On the other hand, musicians soon came to admire Armstrong’s unrivalled abilities as a jazz soloist.  Schuller is amazed at the disparity in quality between Armstrong’s solos and those of other musicians in the Henderson band’s early recordings.[35]  For instance, Armstrong’s hot solo on ‘Mandy Make Up Your Mind’ immediately follows some corny ‘doo-wacka-doo’ four-bar passages by the other two trumpeters Howard Scott and Elmer Chambers.  These passages were interspersed with some old-fashioned straight tenor sax playing by Coleman Hawkins, complete with the dated staccato slap-tonguing that very soon would go completely out of style.  Louis Armstrong himself described the impact he made on Henderson’s band as follows.

Well, I knew I couldn’t read music as fast as them cats, and Fletcher never let me sing. They’d got me there to blow that hot stuff. Lot of the time all I had to play in the arrangement was a 8 bar, maybe 16 bar solo. First time I did it, they went wild and I did too. Them cats all stood up and applauded and cheered. Just another night to me, you know, but it’s a good feeling to know that they satisfied that you’re with them’.[36]

The British trumpeter Humphrey Lyttelton reports Henderson’s principal arranger and lead alto player Don Redman as saying that ‘Louis, his style and his feeling, changed our whole idea about the band musically’.[37] [38]  Every bandleader then wanted to hire a trumpet soloist in Armstrong’s mould, from Paul Whiteman to Duke Ellington.[39]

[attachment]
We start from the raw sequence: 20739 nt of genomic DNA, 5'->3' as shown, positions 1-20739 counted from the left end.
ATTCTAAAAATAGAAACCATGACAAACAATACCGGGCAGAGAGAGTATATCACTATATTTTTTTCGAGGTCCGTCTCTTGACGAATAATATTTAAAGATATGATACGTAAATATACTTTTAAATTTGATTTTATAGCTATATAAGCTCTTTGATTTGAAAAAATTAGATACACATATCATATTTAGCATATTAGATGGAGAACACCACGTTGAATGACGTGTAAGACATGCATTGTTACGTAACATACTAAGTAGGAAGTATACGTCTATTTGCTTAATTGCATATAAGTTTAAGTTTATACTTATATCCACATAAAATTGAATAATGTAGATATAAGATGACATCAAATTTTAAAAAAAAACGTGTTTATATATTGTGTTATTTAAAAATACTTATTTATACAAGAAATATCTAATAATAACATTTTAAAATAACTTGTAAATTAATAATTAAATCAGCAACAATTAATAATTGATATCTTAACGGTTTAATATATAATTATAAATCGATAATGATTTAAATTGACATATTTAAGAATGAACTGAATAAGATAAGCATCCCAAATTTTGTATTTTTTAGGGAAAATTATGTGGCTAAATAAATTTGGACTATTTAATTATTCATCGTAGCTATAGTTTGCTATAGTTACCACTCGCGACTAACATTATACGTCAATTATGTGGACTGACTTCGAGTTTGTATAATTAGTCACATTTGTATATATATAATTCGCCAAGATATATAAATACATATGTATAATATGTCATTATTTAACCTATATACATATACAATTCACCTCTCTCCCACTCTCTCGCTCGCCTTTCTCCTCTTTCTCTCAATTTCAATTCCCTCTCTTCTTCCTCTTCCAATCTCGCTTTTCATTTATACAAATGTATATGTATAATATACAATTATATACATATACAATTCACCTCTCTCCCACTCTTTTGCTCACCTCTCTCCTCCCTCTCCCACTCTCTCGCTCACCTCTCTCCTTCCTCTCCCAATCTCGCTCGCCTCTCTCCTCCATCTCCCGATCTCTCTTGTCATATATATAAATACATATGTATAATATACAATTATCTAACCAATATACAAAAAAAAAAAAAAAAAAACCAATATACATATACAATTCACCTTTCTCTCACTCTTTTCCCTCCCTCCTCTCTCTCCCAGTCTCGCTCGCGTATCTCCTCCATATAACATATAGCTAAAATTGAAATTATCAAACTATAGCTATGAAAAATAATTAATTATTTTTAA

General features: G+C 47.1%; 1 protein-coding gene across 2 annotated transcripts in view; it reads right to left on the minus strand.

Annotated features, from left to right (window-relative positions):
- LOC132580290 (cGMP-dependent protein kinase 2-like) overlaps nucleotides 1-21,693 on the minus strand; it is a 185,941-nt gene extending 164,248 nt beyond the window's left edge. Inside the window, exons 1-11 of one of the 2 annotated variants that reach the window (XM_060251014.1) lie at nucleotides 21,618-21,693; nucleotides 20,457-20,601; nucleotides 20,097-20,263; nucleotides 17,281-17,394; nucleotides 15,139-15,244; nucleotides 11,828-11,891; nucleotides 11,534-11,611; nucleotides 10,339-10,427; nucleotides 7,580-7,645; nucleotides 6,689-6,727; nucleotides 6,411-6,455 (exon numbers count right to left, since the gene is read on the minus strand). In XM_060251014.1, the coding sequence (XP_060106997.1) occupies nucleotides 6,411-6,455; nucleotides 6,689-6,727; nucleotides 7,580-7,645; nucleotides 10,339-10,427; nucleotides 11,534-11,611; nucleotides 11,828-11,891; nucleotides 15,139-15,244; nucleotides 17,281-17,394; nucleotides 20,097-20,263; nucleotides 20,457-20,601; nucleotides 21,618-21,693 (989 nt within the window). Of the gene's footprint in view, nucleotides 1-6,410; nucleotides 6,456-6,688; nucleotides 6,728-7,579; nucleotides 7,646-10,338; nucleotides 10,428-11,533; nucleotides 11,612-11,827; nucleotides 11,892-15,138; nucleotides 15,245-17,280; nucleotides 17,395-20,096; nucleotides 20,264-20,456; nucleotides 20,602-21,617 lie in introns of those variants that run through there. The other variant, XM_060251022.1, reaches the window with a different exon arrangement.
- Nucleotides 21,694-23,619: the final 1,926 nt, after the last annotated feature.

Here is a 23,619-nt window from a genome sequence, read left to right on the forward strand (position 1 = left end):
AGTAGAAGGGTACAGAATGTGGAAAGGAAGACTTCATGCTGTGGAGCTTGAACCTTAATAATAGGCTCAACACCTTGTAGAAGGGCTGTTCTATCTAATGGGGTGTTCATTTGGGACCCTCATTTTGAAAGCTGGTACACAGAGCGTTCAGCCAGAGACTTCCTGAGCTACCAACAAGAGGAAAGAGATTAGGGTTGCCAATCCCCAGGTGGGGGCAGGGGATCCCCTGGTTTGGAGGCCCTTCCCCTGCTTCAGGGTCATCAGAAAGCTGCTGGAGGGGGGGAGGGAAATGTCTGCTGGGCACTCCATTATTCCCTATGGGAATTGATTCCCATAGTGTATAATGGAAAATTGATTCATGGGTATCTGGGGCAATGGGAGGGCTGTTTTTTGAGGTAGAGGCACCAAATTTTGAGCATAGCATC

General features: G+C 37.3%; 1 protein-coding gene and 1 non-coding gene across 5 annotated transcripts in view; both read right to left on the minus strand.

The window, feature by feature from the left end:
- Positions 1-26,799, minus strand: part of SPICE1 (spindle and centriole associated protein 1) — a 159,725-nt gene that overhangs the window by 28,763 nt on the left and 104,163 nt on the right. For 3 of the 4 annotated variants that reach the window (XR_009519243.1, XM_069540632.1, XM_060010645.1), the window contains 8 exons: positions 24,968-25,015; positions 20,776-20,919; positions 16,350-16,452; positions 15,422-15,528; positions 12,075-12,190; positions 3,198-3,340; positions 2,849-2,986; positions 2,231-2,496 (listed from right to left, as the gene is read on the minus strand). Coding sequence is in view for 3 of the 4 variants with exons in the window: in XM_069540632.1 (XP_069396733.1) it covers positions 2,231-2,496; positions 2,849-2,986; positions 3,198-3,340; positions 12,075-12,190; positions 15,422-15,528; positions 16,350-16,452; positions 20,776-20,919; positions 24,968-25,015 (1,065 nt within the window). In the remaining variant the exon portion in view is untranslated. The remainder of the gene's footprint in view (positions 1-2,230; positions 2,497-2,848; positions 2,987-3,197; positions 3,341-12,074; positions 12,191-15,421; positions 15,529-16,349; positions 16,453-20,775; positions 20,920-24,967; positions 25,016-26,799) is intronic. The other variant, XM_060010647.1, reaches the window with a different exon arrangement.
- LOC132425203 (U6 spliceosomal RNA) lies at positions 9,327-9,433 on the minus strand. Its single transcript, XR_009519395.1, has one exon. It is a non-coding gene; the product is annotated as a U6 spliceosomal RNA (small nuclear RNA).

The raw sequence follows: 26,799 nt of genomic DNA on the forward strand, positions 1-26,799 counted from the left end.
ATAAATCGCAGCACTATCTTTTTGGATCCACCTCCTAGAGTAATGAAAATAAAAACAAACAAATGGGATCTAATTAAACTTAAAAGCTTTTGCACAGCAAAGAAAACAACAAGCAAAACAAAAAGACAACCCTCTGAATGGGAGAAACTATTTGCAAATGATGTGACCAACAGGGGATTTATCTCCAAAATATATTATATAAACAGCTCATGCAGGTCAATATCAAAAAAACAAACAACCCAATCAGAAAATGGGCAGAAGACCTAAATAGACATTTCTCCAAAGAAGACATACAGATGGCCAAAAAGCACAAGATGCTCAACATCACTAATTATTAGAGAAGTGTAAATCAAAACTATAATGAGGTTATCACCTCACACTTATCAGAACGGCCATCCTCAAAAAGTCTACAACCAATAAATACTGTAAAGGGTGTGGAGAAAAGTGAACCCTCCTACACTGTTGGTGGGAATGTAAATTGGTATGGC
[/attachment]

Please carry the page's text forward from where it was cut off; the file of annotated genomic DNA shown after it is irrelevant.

According to Lyttelton, only one of Henderson’s other musicians, tenor saxophonist Coleman Hawkins, had any potential as an improvising jazz musician.  (This is in the absence of trumpeter Joe Smith who replaced Howard Scott about seven months after Armstrong joined.)[40]

Like Henderson, Coleman Hawkins came from a middle-class African-American family.  His tours with Mamie Smith’s Jazz Hounds in 1922-23 placed him high in Rex Stewart’s second tier of black musicians.[41]  One of the few other jazz tenor saxophonists of this period, Prince Robinson had toured with Lillian Jones Jazz Hounds in 1919-21.  In this way, the tenor saxophone came to jazz via vaudeville.[42]